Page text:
Ainge: Well, I think that Amir and David have been good additions. David has helped us win a couple of big games. I think he wants to play more. I don’t think he showed up to training camp in great shape, but he’s worked really hard since he’s been here and getting himself into shape. Amir, I think, is still trying to find his way with our team. But he’s the ultimate team guy. He really cares about his teammates, he cares about winning, he cares about doing the right thing. So I think Amir has been excellent, but as the season goes on, I think he’ll get more and more comfortable with our group and with the coaching staff and he’ll be a little bit more assertive.

Your fan base spends a lot of time obsessing about the first-round picks that other teams might deliver this June. Do you find yourself checking scores on the Mavericks (top-7 protected), Timberwolves (top-12 protected) or Nets (unprotected) any more often than usual this season?

Ainge: I do not. No. I mean, listen, it’s 82 games. It’s a huge schedule. Maybe on April 10 or April 1 even. Maybe those things will come into play more, but it’s way too early to tell. Really good teams are struggling. I think that small sample size doesn’t really mean a whole lot right now. So, no, I don’t allow myself to get too caught up in that stuff right now. It’s too early.

What’s the biggest change you’ve seen in head coach Brad Stevens during his two-plus seasons here?

Ainge: Well, Brad is a great coach. It’s really the same things: He’s really smart, he’s really hard-working. I think this is a really challenging -- a different type of challenge for him than he’s had before. Last year we had a lot of changes, doing a lot of things mid-stream. This may be, I think by far, his toughest challenge, just because there are so many players and so many guys that are equal quality. He’s gotta try to figure out who best fits with one another during the season.

You've joked about it before, but are you ready to give him another six-year contract yet?

Ainge: [Laughs] Yeah.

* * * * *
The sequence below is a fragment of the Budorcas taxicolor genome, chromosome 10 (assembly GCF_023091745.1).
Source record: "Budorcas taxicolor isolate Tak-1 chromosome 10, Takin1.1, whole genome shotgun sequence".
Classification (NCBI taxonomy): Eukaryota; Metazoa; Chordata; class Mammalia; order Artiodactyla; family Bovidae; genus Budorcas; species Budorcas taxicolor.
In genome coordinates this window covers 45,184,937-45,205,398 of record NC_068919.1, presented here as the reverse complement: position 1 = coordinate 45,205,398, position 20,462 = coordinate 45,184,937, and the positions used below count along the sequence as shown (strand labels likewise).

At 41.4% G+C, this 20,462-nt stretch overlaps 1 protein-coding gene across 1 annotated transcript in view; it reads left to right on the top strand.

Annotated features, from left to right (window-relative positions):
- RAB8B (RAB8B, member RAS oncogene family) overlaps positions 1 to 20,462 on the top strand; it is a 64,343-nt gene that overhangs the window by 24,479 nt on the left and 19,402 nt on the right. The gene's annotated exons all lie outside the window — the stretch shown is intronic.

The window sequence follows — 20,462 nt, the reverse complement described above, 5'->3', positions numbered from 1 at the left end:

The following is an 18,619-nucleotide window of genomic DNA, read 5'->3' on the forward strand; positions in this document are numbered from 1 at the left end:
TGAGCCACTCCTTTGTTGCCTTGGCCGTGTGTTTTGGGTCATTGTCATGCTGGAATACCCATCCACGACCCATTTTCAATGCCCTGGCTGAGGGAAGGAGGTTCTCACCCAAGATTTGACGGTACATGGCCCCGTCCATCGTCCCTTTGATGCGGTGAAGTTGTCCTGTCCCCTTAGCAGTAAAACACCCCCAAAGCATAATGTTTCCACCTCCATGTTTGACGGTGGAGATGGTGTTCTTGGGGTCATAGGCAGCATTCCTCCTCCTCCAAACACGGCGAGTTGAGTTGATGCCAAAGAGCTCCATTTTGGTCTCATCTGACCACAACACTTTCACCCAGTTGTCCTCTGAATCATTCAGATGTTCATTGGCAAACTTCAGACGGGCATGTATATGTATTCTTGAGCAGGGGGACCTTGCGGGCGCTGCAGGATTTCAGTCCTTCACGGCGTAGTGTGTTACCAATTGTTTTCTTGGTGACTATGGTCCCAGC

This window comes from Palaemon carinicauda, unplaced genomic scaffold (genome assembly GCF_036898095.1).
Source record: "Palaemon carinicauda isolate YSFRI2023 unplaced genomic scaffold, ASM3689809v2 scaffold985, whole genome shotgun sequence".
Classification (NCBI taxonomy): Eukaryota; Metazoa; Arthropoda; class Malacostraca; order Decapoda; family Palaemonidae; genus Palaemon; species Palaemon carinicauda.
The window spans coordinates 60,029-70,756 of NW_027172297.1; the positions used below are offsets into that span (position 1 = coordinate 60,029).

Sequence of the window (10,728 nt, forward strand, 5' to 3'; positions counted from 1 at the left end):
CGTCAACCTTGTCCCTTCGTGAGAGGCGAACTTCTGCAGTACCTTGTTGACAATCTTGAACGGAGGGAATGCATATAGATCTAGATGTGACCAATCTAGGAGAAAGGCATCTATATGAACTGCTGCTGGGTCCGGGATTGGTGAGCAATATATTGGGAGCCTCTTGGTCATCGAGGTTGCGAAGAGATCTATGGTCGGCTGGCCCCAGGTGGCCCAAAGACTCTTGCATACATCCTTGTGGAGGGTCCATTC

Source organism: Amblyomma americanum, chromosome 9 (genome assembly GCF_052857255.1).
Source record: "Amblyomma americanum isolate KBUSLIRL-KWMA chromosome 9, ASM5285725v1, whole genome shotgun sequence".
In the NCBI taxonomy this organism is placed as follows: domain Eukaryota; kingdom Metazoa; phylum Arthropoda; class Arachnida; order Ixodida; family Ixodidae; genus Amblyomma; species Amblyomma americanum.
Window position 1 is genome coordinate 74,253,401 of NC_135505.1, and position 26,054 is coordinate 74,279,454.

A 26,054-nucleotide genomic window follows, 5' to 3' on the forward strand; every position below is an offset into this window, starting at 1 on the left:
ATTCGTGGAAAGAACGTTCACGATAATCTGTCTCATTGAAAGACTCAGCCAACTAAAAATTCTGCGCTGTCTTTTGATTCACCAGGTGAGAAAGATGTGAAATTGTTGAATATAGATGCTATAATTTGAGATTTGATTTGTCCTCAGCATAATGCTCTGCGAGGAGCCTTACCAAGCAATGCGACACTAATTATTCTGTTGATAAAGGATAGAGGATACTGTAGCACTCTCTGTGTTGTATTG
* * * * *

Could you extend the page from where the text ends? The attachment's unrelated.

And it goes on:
You have to start thinking about that. Sure, we're only in Year 3, but you can’t risk letting a good coach get away.

Ainge: No, listen, he’s a keeper. He’s great. He’s great to work with. Like I said, I think he’s going to be -- if he stays in this game long enough -- he’s going to be one of the great coaches.

The refs have actually made the typically unflappable Stevens drop to his knees in disbelief a couple times the past two games, but he still only has one career technical from back in his rookie season (an ejection in Sacramento). What’s the angriest you’ve ever seen Brad?

Ainge: Well, first of all, I know that Brad has the fire burning inside of him. And so I don’t ever worry about that. But, hey, there’s been some situations that have caused me to drop to my knees wherever I am at.

When you’re on the road scouting college games [Ainge was calling Monday from New York, where he was preparing to scout LSU's Ben Simmons], how do you tend to watch your team? Do you hole up in your hotel room and watch League Pass on your iPad or do you venture out?

Ainge: Sometimes I’ll go out and watch it at a sports bar or a place like that, just watching it somewhere on my iPad.

Do patrons in these places recognize you?

Ainge: Yeah. Sometimes. Especially if I have my iPad out during the game.

Do they come give you some advice on running the team?

Ainge: Oh yeah.

[An aside here: One day this writer bumped into Ainge at a fast-food joint near the Celtics' practice facility in Waltham, Massachusetts. As he made his way through the cafeteria-style line where they were building his burrito bowl, a not-bashful store employee kept telling Ainge that he should trade Rondo to the Sacramento Kings -- and Isaiah Thomas was one of the names the employee mentioned getting in return. The people in Boston's front office often stress that Ainge takes all advice into consideration, and maybe even those outside the organization, too.]

Last question: Thanksgiving is coming up, what are you most thankful for regarding this basketball team?

Ainge: I’m just thankful for the opportunity to work with great people. For myself, working with [co-owners] Wyc [Grousbeck] and Steve [Pagliuca] and Brad and [director of player personnel and Ainge's son] Austin [Ainge] and [assistant general manager Mike] Zarren and [director of scouting] Dave Lewin and our entire staff, that’s what I enjoy about the job. I really like being around the players, too. The players of today are fun, energetic, a good group of people, and that’s what makes my job fun.